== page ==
Summer Bugs and Botany: Cochineal Dye Making

It was a rainy day in most of NM, but what a welcome relief to be getting moisture! As we hastily hiked the lower Copper Trails, we noticed the prickly pear seemed to be draped in a more-than-usual white fuzz, and it wasn’t cotton ball shaped but dripping and running down hundreds of cactus pads. Every direction we turned we found nearly every prickly pear to be covered………………….
And then we spotted hundreds of thousands of brilliant scarlet red bodies of the cochineal insect ….. exposed, naked and frantically trying to hold onto their food source, the vertical surfaces of prickly pear pads.  The rain had “melted” their protective coats of fine white wax and the green pads of the cactus looked white washed. 

Opportunity!

I had been reading about these tiny little parasitic scale insects and how their minuscule bodies contain a red pigment that’s foul tasting to would-be predators. That’s good news for the cochineal, but doesn’t prevent human predators from crushing these insects to extract the scarlet dye from their red body fluids.  It was way back in the second century BC that the Aztec and Mayan peoples discovered the dye could be used to color cloth which was widely used to color garments worn by the royal rulers. The Aztecs also used the red dye to color manuscripts.  Peruvians began using cochineal dye as early as 600-1000 CE, and found it works best with animal fibers such as with alpacas, rabbits and feathers. 

Cochineal Insect Biology

Then when the Spanish invaded the new world in the 16th century, they were an awe at how brilliantly colored the royal red robes of Indian rulers were. It was richer and more exquisite than any of their red dyes used at home. They had to have this new rich red dye at all costs! And they did. Enslaving the natives, they were forced to grow and harvest great quantities of cochineal insects (it takes 70,000 insects to make just 1 pound of dye), and then produce the dried ground pigment for shipment abroad. Once the European market discovered the quality of this dye, called Carmine, demand increased dramatically until it became the second most valuable export next to silver. Carmine was so highly prized it’s price was regularly quoted on the London and Amsterdam Commodity exchange in the mid-1500s. By the 17th century, Carmine was actively being traded with India.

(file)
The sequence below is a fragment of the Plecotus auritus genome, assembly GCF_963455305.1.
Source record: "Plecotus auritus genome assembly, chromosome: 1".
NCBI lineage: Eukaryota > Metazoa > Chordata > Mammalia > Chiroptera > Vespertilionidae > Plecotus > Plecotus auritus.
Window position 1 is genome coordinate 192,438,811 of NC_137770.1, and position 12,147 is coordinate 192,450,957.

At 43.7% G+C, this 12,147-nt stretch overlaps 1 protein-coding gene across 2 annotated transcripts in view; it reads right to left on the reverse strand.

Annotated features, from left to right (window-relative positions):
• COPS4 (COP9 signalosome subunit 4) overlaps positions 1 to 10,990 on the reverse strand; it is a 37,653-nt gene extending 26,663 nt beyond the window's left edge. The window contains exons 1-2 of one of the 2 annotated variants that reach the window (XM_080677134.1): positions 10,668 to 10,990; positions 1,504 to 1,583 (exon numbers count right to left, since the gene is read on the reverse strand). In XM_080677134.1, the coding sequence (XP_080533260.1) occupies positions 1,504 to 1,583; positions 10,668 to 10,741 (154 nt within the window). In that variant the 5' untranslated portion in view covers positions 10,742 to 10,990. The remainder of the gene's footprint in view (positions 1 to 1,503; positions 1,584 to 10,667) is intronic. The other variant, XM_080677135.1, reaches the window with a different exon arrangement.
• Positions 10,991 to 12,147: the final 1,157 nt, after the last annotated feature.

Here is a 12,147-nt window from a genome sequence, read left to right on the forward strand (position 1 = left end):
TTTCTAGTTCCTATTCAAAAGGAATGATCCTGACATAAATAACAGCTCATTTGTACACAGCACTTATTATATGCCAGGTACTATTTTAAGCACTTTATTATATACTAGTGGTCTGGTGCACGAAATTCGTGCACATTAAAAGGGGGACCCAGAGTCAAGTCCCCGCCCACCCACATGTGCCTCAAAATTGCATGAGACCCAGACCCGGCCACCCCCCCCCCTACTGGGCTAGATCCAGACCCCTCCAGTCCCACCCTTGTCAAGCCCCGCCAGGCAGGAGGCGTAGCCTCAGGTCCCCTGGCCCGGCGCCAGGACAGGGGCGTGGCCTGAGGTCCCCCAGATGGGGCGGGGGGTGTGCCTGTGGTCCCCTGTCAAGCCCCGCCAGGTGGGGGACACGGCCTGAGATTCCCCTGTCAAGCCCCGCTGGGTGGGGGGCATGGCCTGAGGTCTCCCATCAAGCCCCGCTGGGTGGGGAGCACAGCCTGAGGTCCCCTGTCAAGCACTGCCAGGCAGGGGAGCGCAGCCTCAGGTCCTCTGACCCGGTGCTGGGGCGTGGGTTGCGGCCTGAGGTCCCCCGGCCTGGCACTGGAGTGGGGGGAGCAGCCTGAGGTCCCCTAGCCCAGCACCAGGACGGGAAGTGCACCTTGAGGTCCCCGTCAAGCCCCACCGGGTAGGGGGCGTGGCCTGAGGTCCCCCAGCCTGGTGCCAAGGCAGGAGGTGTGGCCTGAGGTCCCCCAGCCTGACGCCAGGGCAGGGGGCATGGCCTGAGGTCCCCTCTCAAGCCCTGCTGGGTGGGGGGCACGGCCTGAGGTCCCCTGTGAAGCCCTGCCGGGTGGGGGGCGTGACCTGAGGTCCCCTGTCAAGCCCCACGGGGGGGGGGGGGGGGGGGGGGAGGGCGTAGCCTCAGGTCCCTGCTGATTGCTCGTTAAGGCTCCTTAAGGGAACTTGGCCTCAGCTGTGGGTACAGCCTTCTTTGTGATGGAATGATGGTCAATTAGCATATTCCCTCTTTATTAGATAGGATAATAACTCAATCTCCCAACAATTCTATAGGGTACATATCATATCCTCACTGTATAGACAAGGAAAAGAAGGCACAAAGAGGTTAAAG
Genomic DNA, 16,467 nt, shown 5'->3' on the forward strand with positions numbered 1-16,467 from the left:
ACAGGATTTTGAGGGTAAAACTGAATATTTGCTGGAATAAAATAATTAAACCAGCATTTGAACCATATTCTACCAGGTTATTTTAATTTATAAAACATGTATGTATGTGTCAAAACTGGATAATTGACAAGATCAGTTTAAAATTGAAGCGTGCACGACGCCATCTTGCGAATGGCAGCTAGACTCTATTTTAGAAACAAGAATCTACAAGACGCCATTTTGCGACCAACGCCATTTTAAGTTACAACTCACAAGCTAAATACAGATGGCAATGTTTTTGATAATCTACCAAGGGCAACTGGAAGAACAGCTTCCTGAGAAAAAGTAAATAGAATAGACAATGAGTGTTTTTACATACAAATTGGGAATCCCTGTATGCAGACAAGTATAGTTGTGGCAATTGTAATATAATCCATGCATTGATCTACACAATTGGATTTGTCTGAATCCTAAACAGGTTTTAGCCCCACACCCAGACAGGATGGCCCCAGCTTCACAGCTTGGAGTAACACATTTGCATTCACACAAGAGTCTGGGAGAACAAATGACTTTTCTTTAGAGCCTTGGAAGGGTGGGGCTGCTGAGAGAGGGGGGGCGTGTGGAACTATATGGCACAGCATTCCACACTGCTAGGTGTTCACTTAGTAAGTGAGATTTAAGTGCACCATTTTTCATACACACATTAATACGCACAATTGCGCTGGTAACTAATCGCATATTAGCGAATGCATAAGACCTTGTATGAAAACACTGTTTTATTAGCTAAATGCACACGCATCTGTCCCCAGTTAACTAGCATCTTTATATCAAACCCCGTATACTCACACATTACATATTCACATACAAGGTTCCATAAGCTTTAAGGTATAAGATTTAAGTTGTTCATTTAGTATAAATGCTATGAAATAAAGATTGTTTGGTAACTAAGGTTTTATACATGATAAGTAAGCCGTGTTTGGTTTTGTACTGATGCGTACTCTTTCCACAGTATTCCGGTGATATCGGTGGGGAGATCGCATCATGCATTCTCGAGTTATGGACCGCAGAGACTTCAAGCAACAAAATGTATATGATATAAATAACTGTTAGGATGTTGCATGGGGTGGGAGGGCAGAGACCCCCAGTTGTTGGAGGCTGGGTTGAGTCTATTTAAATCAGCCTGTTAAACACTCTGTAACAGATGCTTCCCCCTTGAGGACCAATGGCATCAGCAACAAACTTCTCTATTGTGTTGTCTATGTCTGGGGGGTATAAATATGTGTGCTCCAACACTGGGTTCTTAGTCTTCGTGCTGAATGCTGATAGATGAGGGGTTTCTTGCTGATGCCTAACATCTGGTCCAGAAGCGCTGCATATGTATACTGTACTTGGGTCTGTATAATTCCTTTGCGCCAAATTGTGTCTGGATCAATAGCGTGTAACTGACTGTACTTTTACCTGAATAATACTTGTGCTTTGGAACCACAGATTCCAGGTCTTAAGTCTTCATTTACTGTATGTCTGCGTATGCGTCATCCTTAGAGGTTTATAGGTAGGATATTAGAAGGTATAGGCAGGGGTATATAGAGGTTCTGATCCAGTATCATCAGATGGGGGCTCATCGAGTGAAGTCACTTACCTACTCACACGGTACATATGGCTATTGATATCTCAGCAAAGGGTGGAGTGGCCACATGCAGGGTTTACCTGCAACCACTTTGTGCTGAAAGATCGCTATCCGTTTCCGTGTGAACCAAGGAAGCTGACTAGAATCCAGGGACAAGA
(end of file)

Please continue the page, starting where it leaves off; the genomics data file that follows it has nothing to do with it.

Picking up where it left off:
Prickly Pear pads covered in fine white wax protecting Cochineal insects

Since our rainy hike had dislodged so many now helpless Cochineal insects, we decided to collect a small sample with the hope of creating some natural dye. Removing the sticky white marshmallow-y goo from cactus pads loaded with spines took great care and patience, and a long stick. It seemed best to stab a wad and twirl the stick then slowly back away from the cactus. (Breathe, 2-3-4). Once a safe distance from the cactus spines, the next challenge was to remove the sticky wax from the stick and deposit it into a vial, without crushing too many bugs.  We kept at it for about an hour, and after getting almost a half inch of material in the vial (and soaking wet), we quit. 

Making Cochineal Dye, Step-by-Step